Mentions: We determined TMN release in vitro at 5°C, 25°C, and 37°C during 4.5 months by ESR for both lipid compositions, EPC:Chol:PEG-DSPE (54:41:5 mole ratio) and DMPC:DPPC:Chol:PEG-DSPE (24:30:41:5 mole ratio) (Fig 2A–2C). Indeed, we found that this PC composition has clear benefits in vitro. EPC-based liposomes (having low Tm = -5°C and low SO-to-LD transition ∆H) support a fast release rate at 2–8°C storage (which is above EPC Tm) with the majority of the drug (66%) released as free TMN. The DMPC:DPPC-based liposomes showed very similar release profiles at 25°C and 5°C as these are still below the Tm and the level of free volume is low, while at 37°C, release rate was higher than the release at 5 and 25°C. However, EPC-based liposomes released the majority of the drug (60–77%) at 25°C during the first month and reached a steady state. These results are in correlation to the Tm and ∆H of the liposomes made of DMPC:DPPC mixture 24:30 mole ratio (described above). The release from EPC-based NSSL at 37°C was similar to the release at 25°C; more than 50% of the drug was released after the first month. Temperature is only one parameter affecting the release rate in vivo in the inflamed brain. There are probably additional local inflammation factors (e.g., cytokines, MMPs, etc.) that may support a more selective drug release in the diseased brain. The increased release rate of TMN at 37°C is an acceptable but not absolute indication of a better therapeutic effect.


Nano-Drugs Based on Nano Sterically Stabilized Liposomes for the Treatment of Inflammatory Neurodegenerative Diseases.

Turjeman K, Bavli Y, Kizelsztein P, Schilt Y, Allon N, Katzir TB, Sasson E, Raviv U, Ovadia H, Barenholz Y - PLoS ONE (2015)

Effect of membrane lipid composition (EPC:Chol:PEG-DSPE or DMPC:DPPC:Chol:PEG-DSPE) on TMN retention in NSSL.% Free TMN was determined by ESR for both lipid compositions, EPC:Chol:PEG-DSPE (■) and DMPC:DPPC:Chol:PEG-DSPE () in vitro at 5°C (A), 25°C (B), and 37°C (C) during 4.5 months.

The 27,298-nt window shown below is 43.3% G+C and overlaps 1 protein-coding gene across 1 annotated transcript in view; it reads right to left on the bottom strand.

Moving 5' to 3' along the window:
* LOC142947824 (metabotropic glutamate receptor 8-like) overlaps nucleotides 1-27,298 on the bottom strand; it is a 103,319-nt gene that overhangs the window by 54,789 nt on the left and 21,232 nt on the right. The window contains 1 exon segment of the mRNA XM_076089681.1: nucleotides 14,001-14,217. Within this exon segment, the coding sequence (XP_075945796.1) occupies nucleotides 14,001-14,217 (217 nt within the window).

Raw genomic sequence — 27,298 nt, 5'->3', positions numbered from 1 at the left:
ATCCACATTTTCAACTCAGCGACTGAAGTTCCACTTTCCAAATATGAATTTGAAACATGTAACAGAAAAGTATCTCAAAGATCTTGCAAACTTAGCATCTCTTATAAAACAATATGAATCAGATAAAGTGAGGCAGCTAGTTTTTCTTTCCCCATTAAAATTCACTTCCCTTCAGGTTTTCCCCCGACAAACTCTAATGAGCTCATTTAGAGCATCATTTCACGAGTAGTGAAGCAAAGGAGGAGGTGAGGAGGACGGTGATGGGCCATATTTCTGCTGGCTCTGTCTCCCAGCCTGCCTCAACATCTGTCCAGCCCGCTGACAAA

© Copyright Policy
Related In: Results  -  Collection

License
Show All Figures
getmorefigures.php?uid=PMC4492950&req=5

pone.0130442.g002: Effect of membrane lipid composition (EPC:Chol:PEG-DSPE or DMPC:DPPC:Chol:PEG-DSPE) on TMN retention in NSSL.% Free TMN was determined by ESR for both lipid compositions, EPC:Chol:PEG-DSPE (■) and DMPC:DPPC:Chol:PEG-DSPE () in vitro at 5°C (A), 25°C (B), and 37°C (C) during 4.5 months.
Mentions: We determined TMN release in vitro at 5°C, 25°C, and 37°C during 4.5 months by ESR for both lipid compositions, EPC:Chol:PEG-DSPE (54:41:5 mole ratio) and DMPC:DPPC:Chol:PEG-DSPE (24:30:41:5 mole ratio) (Fig 2A–2C). Indeed, we found that this PC composition has clear benefits in vitro. EPC-based liposomes (having low Tm = -5°C and low SO-to-LD transition ∆H) support a fast release rate at 2–8°C storage (which is above EPC Tm) with the majority of the drug (66%) released as free TMN. The DMPC:DPPC-based liposomes showed very similar release profiles at 25°C and 5°C as these are still below the Tm and the level of free volume is low, while at 37°C, release rate was higher than the release at 5 and 25°C. However, EPC-based liposomes released the majority of the drug (60–77%) at 25°C during the first month and reached a steady state. These results are in correlation to the Tm and ∆H of the liposomes made of DMPC:DPPC mixture 24:30 mole ratio (described above). The release from EPC-based NSSL at 37°C was similar to the release at 25°C; more than 50% of the drug was released after the first month. Temperature is only one parameter affecting the release rate in vivo in the inflamed brain. There are probably additional local inflammation factors (e.g., cytokines, MMPs, etc.) that may support a more selective drug release in the diseased brain. The increased release rate of TMN at 37°C is an acceptable but not absolute indication of a better therapeutic effect.